We’ve been hiking for five hours now. And the Highway to Heaven trail has delivered all that it promised: a challenging, yet rewarding hike in the Arctic Circle. We’ve seen caribou and mountain goats. We reached the summit of Dragon Tors. We explored the barren lands of the North from above the treeline. And now, even though it’s well past midnight, there is tons of daylight left, and we can once again see the place we started from hours ago: the Sheep Creek Base Camp.
Located about 200 kilometres northwest of Inuvik (there are no roads in), we bounced into the camp on a tundra-tire- equipped de Havilland DH-2 Beaver. Getting to the Arctic Circle has always been a challenge. In the old days you risked losing toes or ngers on the trek here, while today, even ying, driving or sailing, it’s an epic task; the epic part of the equation being the price tag. Flying to Inuvik from Toronto costs more than a round-trip ticket to Australia. But that’s what it takes.
For Ivvavik National Park, the price tag is their claim to fame (plus the scenery is to die for). In the realm of Arctic travel it’s relatively cheap: they have a ve-day fully-catered excursion for $3700 per person, or a seven-day, non-catered trip for $2700. So what’s included?
That price comes with a chartered flight from Inuvik (you’ll need to get yourself there) and a bed in the Sheep Creek Base Camp. Surrounded by electric grizzly bear fences, the camp is more than a place to pitch a tent. Fully equipped with a kitchen, a chef, showers, bathrooms, electricity, Park staff and local elders, the main buildings are permanent structures powered by solar and completely self-sufficient and self-contained. Visitors stay in one of six Fort McPherson tents, glamping-style accommodation with either a double bed, or a couple of bunk beds. The tents are super comfortable and homey and they provide incredible views of Sheep Creek itself and the mountains beyond.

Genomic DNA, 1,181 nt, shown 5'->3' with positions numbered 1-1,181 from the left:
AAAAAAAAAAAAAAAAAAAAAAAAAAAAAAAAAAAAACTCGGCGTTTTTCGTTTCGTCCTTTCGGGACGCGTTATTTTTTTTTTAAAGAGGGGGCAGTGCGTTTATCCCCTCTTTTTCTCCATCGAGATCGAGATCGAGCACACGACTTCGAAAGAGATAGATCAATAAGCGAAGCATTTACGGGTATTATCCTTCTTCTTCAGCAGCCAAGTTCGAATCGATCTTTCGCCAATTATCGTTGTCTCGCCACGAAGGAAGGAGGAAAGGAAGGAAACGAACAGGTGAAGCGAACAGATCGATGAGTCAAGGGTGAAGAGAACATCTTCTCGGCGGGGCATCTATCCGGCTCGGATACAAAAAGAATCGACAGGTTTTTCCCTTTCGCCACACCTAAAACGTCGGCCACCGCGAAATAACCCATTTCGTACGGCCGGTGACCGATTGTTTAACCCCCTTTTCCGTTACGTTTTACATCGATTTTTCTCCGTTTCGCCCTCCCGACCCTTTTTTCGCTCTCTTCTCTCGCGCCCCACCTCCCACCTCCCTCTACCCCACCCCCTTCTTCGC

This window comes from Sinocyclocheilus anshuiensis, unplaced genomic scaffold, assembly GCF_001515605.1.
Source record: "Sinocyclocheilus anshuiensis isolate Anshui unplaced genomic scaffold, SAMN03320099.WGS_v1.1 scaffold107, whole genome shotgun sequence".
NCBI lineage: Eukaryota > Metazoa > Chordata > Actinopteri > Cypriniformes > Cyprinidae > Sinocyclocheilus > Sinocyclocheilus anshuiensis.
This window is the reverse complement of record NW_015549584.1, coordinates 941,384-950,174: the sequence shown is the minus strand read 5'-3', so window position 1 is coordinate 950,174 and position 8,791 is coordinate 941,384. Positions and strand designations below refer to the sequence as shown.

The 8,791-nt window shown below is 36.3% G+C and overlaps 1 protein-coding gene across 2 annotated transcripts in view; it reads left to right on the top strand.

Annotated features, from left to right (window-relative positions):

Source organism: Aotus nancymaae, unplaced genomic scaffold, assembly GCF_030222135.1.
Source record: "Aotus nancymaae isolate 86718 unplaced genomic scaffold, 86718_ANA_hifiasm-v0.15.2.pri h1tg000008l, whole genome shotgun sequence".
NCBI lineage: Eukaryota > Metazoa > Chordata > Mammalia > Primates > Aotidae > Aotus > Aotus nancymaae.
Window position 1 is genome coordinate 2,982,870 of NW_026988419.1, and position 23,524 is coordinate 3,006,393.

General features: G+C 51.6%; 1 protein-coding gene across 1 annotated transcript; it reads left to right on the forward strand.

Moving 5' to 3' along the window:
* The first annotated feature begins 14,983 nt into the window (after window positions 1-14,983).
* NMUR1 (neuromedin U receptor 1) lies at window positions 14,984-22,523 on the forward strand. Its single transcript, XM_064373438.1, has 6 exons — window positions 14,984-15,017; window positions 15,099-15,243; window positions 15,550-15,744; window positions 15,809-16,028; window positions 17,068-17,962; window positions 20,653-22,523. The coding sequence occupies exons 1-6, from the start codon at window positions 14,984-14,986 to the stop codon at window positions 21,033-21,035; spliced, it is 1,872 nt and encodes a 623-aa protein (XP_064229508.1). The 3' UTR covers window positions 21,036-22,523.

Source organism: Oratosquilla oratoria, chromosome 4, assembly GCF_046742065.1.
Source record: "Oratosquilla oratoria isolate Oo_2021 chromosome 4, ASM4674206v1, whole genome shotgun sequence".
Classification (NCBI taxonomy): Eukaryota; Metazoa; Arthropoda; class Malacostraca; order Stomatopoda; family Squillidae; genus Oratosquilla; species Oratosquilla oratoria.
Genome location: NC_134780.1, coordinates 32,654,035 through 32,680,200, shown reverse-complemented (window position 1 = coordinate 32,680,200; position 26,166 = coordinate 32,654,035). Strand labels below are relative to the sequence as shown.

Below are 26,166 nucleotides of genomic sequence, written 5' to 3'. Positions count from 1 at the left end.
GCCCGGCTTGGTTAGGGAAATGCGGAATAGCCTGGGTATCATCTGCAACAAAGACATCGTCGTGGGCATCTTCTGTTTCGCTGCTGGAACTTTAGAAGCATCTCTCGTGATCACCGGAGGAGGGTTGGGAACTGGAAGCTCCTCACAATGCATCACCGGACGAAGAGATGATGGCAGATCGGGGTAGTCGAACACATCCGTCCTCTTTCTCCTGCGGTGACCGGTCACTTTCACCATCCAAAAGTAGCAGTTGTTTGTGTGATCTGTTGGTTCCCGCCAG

We bounced into the camp on a tundra-tire-equipped de Havilland DH-2 Beaver.
As we descend the final hill back into camp, we spot a moose off in the distance, roaming the hills on the other side of the river. It’s 2am and there is no sign of the sun going down.
The next morning we grab shing rods and head to the Firth River. Within minutes we catch an Arctic grayling. Then another. Then another. And that’s when it hits me again: Arcticus feverus. A feeling that Farley Mowat coined, describing an irresistible draw to the North.
There’s something special about the Arctic. Perhaps it’s the wilderness, the wildlife, the landscape, the never-ending daylight, or the people that you meet there. And if you haven’t caught Arcticus feverus yet, the cheapest way to do so is on a trip to Ivvavik National Park. You surely won’t regret it.
DIY: Enter “Ivvavik” in the Parks Canada site: pc.gc.ca